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Cyberbullying is affecting Irish teens' self-esteem via Shutterstock

Misuse of social media needs to be more carefully monitored, says Oireachtas committee

An Oireachtas report says that bullying on social media platforms is affecting self-esteem in Irish teens.

MISUSE OF SOCIAL media is affecting the mental health of Irish teens, according to an Oireachtas report published today by a cross-party group of TDs and Senators.

The report recommended that a single body be given responsibility for co-ordinating the regulation of social media content, arguing that lack of a central agency meant that the huge burden of managing reports of misuse has largely fallen with the social media companies themselves.

Paul C O’Dwyer of the National Anti-Bullying Coalition told the Oireachtas Communications Committee that one social network received 100,000 requests per day but had only 90 people to deal with them.

The committee also urged that guidelines specific to cyberbullying be put in place nationally, so that school principals have a protocol to follow.

Committee vice-chairman John O’Mahony said: “There is no doubt that social media has immense potential for public good and civic engagement,” but called for “a more coordinated approach to tackling the irresponsible use” of these social media channels.

Link with suicide

The committee carried out hearings after a number of suicides last year were linked to cyberbullying.

However, the report found that cyberbullying and suicide are not necessarily always linked. The committee pointed to American research which found that cyberbullying is rarely the sole or main cause of death by suicide.

Despite that, “cyberbullying is a serious issue which can have lasting effects for those affected, resulting in: distress, loneliness, low self-esteem, anxiety, academic difficulties, poor concentration, high absenteeism and poor physical health,” the report said.

Other recommendations in the report include:

  • Where underage children open social media accounts, the relevant company must be swift in closing the account and removing all information related to it.
  • Employers should be made aware of the importance of introducing a social media policy which clearly outlines what constitutes cyberbullying and what actions will be taken if there is a breach in policy.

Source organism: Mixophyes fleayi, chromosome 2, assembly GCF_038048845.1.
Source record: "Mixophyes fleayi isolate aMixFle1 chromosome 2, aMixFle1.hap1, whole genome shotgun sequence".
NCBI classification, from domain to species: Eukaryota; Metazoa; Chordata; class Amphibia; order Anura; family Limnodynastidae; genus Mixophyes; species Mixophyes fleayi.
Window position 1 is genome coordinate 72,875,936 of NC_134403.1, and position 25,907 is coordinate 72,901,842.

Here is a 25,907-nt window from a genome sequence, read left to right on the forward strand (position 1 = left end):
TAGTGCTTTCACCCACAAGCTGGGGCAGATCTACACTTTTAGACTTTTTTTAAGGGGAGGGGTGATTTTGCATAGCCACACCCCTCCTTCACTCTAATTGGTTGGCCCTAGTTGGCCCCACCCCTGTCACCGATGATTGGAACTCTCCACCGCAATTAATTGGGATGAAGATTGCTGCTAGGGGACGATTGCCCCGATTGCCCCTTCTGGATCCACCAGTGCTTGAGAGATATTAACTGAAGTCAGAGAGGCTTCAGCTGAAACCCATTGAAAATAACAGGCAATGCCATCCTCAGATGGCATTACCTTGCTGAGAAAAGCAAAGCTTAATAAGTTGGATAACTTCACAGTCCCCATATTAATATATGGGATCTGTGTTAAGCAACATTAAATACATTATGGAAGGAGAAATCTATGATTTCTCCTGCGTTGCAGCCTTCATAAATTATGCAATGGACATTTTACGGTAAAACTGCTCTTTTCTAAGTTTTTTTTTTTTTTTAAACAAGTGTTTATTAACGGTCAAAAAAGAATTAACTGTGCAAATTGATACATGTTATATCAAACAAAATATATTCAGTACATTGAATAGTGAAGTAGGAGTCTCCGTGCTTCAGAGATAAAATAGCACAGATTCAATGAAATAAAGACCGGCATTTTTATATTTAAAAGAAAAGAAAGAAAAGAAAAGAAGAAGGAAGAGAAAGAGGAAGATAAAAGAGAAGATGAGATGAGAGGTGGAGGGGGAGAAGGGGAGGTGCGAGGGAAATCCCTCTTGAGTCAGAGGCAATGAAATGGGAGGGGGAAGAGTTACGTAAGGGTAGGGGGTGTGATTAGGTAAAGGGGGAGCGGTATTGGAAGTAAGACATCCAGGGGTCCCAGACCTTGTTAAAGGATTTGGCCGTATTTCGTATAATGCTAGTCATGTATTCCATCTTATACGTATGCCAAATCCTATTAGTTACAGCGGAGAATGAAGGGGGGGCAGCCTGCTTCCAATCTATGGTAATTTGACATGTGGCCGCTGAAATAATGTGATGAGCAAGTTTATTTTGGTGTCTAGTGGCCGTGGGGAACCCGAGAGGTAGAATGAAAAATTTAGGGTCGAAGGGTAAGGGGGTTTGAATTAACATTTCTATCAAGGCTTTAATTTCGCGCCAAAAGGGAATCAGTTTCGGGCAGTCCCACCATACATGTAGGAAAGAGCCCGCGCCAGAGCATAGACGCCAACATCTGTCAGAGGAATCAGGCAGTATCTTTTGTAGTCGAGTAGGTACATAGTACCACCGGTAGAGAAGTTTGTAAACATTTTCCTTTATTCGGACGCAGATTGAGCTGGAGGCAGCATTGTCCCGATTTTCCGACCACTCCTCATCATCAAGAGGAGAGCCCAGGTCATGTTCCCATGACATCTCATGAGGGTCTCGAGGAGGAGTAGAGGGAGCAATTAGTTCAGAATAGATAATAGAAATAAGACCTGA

• A review of international best practice in relation to the registration of pre-paid SIM cards should be carried out by the government, with a view to exploring the feasibility of preventing the use of these cards for malicious use.
  • More emphasis should be placed on educating parents, teachers and children on how to safely use social media.


The report referenced controversy surrounding, an anonymous questions and answers platform commonly used by teenagers in Ireland, the UK and around the world. When questioned earlier this year about suicides which some have linked to the website, founder of Mark Terebin said:

As far as we can see, we only have this problem in Ireland and the United Kingdom most of all, trust me. There are no complaints regarding cyberbullying from parents, children or other sources in other countries. It seems that children are crueler in these countries.

Social media use among Irish teenagers

According to the report, the most commonly used social media platform for teenagers in Ireland is Facebook (95 per cent), followed by Bebo (65 per cent) and Twitter (33 per cent).

Research has found that some 16 per cent of male Irish teenagers have bullied others, while 10 per cent report that they have been the subject of bullying through social media. For females, 5 per cent have taken part in online bullying, while 12 per cent report having been bullied online.

Read: Poll: Should cyberbullying be classed as a crime?>

Read: New campaigns against cyberbullying launched>

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